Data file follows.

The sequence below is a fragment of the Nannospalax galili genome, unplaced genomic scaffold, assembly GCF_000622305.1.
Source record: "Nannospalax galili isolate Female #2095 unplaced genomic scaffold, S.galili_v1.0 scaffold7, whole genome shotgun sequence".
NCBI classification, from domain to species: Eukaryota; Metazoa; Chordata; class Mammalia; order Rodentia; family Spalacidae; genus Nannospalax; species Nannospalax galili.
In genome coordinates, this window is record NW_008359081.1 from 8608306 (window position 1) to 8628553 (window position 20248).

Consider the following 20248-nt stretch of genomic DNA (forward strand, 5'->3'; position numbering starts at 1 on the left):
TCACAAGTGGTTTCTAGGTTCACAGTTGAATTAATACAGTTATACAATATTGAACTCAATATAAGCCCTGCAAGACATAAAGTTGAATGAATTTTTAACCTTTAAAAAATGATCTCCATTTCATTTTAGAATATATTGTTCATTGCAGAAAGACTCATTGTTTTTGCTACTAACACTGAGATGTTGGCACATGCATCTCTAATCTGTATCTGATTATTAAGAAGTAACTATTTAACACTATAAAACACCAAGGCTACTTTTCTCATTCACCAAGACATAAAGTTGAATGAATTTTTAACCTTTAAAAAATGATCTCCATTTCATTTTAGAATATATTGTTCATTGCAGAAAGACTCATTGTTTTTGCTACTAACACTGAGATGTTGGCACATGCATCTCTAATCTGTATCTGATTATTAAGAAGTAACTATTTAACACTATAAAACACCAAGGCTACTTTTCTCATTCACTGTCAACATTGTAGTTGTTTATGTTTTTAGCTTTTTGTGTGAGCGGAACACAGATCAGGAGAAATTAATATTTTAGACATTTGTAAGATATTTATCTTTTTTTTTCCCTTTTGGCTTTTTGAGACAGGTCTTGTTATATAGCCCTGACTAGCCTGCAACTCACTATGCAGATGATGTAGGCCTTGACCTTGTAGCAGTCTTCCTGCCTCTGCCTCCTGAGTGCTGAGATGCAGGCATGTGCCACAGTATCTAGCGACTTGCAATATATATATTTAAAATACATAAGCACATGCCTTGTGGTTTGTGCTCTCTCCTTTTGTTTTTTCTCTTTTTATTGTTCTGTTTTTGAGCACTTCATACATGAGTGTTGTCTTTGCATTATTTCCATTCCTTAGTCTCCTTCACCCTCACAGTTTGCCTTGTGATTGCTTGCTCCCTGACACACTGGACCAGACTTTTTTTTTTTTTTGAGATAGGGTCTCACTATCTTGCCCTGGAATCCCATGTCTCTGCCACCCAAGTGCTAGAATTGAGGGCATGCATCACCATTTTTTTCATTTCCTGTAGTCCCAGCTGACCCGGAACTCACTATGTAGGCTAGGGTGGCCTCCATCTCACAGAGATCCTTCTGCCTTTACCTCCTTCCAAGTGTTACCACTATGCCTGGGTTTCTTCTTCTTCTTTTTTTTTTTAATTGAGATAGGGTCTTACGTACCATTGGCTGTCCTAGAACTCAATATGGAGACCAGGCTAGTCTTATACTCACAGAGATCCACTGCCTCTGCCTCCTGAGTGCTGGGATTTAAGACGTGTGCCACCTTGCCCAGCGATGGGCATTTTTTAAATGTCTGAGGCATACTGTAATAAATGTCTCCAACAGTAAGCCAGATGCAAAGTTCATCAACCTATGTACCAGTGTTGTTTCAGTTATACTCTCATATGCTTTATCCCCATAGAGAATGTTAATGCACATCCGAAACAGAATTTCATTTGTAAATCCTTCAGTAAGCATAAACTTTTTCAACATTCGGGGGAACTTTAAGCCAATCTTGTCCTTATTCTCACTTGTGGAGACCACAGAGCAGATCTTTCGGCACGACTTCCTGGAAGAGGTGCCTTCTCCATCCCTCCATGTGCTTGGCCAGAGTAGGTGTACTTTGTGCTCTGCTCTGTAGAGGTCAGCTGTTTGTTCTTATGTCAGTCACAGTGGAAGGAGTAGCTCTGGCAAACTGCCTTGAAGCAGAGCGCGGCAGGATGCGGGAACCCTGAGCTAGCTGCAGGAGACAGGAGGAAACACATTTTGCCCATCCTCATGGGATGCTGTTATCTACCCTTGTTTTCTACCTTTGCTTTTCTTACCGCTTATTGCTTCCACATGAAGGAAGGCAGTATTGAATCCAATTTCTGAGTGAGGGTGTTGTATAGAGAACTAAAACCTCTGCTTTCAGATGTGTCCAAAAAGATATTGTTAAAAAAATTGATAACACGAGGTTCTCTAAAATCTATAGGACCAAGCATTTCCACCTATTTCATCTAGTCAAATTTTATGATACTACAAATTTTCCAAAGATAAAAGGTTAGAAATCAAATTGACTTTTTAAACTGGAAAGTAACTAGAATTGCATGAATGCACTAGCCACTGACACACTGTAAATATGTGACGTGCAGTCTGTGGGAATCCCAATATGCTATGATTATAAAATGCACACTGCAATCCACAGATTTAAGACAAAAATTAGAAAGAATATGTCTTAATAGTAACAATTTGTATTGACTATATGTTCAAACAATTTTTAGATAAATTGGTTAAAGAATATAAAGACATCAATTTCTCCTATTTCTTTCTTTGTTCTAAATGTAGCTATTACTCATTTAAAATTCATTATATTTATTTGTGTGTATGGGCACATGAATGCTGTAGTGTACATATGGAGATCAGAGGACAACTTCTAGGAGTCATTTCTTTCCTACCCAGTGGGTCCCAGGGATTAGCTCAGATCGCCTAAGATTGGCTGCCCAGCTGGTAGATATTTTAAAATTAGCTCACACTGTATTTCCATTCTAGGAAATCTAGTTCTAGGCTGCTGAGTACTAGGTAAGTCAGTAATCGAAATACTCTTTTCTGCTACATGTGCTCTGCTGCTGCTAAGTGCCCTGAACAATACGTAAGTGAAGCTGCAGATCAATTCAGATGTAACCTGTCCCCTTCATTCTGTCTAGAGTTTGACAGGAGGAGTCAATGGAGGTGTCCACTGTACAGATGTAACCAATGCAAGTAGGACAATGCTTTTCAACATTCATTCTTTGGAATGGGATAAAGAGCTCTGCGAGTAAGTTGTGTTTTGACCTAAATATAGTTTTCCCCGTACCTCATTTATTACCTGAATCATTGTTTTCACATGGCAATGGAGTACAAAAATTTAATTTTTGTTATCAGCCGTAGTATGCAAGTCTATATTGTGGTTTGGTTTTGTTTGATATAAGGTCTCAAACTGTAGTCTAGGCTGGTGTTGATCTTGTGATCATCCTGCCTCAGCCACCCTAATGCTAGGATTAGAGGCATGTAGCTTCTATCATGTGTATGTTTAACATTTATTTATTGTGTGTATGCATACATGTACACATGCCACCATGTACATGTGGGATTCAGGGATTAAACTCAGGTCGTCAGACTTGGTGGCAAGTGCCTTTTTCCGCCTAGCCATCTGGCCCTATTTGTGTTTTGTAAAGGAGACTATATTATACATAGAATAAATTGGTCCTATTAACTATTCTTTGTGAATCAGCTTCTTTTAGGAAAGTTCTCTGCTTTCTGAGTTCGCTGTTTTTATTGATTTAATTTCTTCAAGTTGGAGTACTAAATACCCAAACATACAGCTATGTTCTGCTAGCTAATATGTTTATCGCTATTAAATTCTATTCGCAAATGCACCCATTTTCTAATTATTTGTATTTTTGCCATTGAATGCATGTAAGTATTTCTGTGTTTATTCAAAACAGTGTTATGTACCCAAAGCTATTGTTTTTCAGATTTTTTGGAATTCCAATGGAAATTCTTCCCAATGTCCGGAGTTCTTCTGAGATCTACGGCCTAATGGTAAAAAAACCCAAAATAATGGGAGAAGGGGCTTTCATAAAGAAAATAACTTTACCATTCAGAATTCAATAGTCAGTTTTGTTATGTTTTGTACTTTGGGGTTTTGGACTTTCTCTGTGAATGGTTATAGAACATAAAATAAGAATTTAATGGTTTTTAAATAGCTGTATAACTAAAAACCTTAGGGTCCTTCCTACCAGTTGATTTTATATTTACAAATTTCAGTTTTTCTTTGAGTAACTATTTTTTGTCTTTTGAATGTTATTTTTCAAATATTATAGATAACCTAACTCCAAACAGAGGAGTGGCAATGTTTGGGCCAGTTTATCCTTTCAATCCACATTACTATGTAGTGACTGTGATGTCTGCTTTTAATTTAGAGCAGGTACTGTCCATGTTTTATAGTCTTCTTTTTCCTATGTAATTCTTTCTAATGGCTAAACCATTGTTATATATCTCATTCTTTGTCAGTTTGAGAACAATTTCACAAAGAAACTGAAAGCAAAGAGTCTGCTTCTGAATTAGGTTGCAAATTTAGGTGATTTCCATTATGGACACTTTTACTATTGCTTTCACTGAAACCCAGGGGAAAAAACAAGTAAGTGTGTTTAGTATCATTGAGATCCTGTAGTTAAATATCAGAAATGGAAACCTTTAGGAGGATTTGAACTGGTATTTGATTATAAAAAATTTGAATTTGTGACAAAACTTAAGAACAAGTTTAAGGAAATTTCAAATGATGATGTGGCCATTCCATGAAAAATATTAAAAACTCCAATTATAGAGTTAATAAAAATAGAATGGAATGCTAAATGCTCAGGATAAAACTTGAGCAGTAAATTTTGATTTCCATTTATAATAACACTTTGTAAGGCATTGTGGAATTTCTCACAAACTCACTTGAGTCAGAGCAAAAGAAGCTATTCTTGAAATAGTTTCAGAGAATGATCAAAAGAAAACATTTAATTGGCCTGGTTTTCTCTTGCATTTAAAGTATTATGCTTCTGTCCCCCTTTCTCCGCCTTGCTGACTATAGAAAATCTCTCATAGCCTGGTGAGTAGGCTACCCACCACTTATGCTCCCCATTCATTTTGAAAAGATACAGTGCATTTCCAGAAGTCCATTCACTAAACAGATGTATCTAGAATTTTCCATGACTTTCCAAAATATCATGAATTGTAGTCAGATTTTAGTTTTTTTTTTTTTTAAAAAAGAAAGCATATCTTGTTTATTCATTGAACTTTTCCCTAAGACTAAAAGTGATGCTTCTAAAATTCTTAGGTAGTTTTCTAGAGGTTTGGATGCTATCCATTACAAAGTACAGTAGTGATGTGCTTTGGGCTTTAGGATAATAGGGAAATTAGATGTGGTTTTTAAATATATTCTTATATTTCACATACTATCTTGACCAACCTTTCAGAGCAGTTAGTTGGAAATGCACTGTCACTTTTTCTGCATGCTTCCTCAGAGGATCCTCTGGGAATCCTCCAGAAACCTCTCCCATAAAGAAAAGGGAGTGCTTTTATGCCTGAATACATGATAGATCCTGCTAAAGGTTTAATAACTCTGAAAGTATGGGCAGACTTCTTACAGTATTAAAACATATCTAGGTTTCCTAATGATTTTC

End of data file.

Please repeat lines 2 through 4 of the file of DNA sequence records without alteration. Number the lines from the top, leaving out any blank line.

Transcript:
Source record: "Nannospalax galili isolate Female #2095 unplaced genomic scaffold, S.galili_v1.0 scaffold7, whole genome shotgun sequence".
NCBI classification, from domain to species: Eukaryota; Metazoa; Chordata; class Mammalia; order Rodentia; family Spalacidae; genus Nannospalax; species Nannospalax galili.
In genome coordinates, this window is record NW_008359081.1 from 8608306 (window position 1) to 8628553 (window position 20248).